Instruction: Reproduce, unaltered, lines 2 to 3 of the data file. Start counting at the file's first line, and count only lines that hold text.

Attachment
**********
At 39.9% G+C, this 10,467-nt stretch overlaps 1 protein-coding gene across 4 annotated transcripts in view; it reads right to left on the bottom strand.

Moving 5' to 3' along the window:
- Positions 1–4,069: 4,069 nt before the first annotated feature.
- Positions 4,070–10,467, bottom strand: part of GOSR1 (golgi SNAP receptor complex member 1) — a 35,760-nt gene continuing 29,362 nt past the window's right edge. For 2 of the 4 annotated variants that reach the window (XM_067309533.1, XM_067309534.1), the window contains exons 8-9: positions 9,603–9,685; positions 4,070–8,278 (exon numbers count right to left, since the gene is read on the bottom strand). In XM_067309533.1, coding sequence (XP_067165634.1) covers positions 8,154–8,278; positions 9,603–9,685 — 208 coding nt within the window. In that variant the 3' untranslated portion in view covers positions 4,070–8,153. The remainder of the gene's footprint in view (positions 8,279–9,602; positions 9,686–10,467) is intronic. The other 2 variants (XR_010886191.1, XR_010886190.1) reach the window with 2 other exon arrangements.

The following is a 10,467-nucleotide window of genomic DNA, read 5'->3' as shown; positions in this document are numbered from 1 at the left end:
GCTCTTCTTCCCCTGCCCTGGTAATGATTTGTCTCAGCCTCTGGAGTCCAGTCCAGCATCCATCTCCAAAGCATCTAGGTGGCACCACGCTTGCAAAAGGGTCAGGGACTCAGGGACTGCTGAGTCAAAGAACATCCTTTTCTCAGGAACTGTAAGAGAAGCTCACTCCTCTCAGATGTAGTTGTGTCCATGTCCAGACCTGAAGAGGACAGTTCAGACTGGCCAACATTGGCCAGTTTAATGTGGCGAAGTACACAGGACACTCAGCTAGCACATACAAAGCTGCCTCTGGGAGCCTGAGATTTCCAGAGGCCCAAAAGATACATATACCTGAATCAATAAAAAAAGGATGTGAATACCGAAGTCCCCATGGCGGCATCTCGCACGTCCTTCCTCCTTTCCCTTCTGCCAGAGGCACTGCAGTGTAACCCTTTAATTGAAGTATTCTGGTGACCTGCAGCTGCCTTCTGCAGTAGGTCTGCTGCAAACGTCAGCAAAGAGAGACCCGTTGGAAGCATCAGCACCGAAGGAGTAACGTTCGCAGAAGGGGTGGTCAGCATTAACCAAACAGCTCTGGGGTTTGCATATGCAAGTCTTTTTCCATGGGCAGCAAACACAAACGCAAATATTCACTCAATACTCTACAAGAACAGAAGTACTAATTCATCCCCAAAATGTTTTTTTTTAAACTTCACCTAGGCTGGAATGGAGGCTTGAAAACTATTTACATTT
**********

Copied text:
Moving 5' to 3' along the window:
- Positions 1–4,069: 4,069 nt before the first annotated feature.